When you first form a limited company, the formation agent will arrange the issue of the Subscriber Shares.
Following that you can allocate new shares using Form 88(2)
Before the Companies Act 2006 companies had authorised share capital so before issuing shares:
- Check the Memorandum and Articles
- Check any Shareholder agreements
As your company grows, the shareholders may need to transfer shares to new shareholders. To do this you need to:
- Inform Companies House on the next Annual Return (you can only tell companies house who the shareholders are on an annual return so it could be a while before companies house get to know the the shareholders have changed)
- Your Bank and Professional Advisers will need information on changes to Shareholders
Your shareholders need to be aware that if they give away shares or make a gain from selling shares they may be liable for Capital Gains Tax, however, they may be entitled to tax relief like the Entrepreneurs Tax Relief and that each year there is an exempt amount of capital gains for individuals.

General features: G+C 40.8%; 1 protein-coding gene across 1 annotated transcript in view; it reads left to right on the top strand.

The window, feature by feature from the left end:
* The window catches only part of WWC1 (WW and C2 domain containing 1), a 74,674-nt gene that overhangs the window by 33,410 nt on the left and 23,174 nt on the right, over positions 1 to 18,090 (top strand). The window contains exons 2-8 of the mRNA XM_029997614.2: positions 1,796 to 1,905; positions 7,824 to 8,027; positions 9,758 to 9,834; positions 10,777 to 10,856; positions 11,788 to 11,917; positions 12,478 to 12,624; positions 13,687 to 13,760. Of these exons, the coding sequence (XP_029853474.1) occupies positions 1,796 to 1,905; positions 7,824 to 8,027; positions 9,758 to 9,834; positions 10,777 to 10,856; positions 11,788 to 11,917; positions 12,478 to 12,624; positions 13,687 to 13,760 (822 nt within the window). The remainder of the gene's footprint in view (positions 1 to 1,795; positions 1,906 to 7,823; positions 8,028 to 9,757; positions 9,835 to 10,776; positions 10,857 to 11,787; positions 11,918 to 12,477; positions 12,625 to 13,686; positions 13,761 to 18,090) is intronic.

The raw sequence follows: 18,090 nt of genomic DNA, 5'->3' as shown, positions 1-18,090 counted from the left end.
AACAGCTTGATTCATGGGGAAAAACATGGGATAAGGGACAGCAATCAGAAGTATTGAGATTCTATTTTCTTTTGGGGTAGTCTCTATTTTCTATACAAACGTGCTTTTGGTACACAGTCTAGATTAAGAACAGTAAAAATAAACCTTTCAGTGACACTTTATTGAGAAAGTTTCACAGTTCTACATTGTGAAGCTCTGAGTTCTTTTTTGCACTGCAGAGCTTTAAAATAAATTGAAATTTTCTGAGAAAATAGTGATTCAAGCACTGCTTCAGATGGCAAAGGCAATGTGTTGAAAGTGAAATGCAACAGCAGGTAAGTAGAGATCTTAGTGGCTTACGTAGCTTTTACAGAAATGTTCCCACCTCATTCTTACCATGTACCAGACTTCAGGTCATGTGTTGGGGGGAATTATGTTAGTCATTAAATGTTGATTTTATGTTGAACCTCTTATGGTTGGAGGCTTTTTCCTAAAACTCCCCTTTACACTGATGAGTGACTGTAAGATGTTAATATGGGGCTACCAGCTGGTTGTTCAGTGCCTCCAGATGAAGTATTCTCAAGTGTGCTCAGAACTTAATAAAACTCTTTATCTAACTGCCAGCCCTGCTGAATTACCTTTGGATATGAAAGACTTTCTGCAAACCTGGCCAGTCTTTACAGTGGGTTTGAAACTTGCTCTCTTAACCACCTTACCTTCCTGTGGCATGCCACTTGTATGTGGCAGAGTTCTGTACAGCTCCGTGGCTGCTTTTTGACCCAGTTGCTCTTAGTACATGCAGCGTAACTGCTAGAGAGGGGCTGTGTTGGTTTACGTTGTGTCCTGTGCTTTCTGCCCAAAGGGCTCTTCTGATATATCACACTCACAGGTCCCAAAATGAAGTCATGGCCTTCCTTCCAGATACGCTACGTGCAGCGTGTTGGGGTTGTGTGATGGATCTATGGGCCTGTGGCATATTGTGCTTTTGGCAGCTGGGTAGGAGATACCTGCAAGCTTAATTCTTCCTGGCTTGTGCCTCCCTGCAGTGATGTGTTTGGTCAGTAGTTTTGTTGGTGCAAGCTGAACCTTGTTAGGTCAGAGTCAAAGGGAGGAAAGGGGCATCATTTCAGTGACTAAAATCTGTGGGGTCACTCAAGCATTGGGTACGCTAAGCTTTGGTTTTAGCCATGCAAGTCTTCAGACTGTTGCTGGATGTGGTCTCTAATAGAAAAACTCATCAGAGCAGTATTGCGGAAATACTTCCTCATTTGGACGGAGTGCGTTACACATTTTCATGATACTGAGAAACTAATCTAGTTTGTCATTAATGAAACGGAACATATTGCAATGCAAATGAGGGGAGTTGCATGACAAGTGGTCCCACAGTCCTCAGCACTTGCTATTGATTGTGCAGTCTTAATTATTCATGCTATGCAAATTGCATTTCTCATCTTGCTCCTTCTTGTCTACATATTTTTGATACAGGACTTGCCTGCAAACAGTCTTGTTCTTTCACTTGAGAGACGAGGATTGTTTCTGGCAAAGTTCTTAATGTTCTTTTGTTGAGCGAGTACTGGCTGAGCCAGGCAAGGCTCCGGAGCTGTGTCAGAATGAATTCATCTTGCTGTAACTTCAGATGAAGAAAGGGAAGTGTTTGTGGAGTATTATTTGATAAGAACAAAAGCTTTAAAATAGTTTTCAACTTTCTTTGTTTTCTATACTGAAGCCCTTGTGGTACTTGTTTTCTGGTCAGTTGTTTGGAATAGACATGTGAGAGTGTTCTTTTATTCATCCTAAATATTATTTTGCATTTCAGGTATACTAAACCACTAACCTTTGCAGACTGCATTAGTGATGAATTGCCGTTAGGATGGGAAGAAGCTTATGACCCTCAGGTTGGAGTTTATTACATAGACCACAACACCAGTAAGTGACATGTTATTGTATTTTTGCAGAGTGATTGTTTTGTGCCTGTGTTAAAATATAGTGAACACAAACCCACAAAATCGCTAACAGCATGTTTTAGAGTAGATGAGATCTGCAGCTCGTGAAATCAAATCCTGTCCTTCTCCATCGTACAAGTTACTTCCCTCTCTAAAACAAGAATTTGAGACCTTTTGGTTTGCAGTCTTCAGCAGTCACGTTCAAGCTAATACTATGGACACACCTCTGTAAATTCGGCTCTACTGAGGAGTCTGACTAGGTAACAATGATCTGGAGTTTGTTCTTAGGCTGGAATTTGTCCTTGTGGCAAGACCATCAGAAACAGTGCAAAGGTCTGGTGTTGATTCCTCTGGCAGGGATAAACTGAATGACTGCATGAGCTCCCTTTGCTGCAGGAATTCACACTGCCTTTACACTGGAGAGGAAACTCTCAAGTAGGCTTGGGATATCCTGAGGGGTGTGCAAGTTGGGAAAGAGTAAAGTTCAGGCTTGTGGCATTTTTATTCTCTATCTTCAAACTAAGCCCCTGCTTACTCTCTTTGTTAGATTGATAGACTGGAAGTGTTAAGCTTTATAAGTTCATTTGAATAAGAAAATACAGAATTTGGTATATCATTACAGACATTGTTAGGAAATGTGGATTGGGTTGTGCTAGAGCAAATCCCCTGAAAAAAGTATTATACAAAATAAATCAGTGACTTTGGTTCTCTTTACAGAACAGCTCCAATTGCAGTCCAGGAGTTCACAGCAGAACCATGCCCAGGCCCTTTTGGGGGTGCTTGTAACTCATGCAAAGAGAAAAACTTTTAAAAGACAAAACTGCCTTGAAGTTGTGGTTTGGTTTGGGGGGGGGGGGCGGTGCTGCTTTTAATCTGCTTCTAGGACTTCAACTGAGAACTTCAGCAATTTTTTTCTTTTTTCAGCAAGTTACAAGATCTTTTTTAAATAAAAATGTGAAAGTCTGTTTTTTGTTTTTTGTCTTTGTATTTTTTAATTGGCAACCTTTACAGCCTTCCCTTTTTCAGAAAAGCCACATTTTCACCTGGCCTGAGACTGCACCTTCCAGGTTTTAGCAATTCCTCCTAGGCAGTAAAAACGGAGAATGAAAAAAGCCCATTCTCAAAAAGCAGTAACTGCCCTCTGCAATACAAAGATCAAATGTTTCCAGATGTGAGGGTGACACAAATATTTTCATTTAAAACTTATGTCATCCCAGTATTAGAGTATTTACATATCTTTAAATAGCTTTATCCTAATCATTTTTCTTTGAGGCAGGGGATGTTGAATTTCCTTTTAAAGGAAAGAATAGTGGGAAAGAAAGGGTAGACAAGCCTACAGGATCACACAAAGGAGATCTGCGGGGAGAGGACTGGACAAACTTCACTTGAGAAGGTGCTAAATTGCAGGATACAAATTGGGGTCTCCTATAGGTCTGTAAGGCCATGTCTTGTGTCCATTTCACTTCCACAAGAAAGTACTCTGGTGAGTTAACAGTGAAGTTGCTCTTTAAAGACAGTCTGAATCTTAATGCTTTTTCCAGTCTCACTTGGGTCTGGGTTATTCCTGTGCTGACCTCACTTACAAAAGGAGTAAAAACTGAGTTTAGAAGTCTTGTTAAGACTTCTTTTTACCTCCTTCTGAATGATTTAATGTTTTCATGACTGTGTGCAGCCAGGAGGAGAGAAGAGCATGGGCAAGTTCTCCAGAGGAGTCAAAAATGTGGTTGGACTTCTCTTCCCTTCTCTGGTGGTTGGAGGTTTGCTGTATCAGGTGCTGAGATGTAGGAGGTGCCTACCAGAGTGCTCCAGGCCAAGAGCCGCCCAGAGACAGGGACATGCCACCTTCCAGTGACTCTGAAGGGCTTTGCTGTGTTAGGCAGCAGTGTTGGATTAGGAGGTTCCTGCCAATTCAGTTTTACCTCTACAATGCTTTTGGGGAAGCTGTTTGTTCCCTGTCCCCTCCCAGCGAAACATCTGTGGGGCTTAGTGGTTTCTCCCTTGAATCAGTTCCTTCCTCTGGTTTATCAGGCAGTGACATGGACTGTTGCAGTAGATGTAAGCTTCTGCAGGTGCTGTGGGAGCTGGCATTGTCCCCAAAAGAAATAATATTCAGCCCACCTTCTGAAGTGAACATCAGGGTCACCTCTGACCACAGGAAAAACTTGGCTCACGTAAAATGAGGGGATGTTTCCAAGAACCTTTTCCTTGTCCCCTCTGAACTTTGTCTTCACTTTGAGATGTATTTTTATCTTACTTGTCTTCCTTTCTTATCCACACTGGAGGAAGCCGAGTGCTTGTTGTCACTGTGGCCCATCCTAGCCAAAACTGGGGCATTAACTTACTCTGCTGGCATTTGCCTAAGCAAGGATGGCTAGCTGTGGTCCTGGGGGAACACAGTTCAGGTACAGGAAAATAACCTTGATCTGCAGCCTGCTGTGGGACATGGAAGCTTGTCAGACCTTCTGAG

At a time when HMRC are writing to employees who have underpaid tax because they were on the wrong tax code for 2011/12, it might be worth giving some thought to unclaimed tax reliefs
Here’s the top ten list of our biggest tax wastes:
|Area of Tax Wastage
||Amount of Wastage
|Income-related Tax Credits
|Tax relief on pension contributions
|Tax relief on charity donations
|Savings on Inheritance Tax
|Making use of ISAs
|Avoiding penalties for late filing of tax return
|Savings on Capital Gains Tax
|Making use of Employee Share Schemes
|Income tax and Personal Allowances
|| £83 million
£12.6 billion is an incredible amount of money and I am sure many people aren’t even aware that they could be claiming tax relief or refunds, so why not check what you could claim and makesure your tax is right.
For those who haven’t heard of Bartercard.
Bartercard is the World’s largest business to business Trade Exchange servicing over 75,000 trading members across 6 countries with the World’s largest computerised Barter Network
Basically members exchange goods and services instead of cash and a Trade Pound has the same value as a Pound Sterling.
Bartercard is reported in your accounts in the same way as a Bank Account.
My Bartercard contacts tell me that currently one of the most popular ways to use Bartercard is to repay Directors Loans, the Director sells or auctions personal items, selling via Bartercard is easy and members are always keen to buy, they then use the Trade Pounds to repay the Directors Loan.
I know you might say why don’t you just sell for cash, which you could do, but because some products such as electrical items are in short supply in Bartercard, on the auction site (much like EBay) they will almost certainly be sold for a premium price.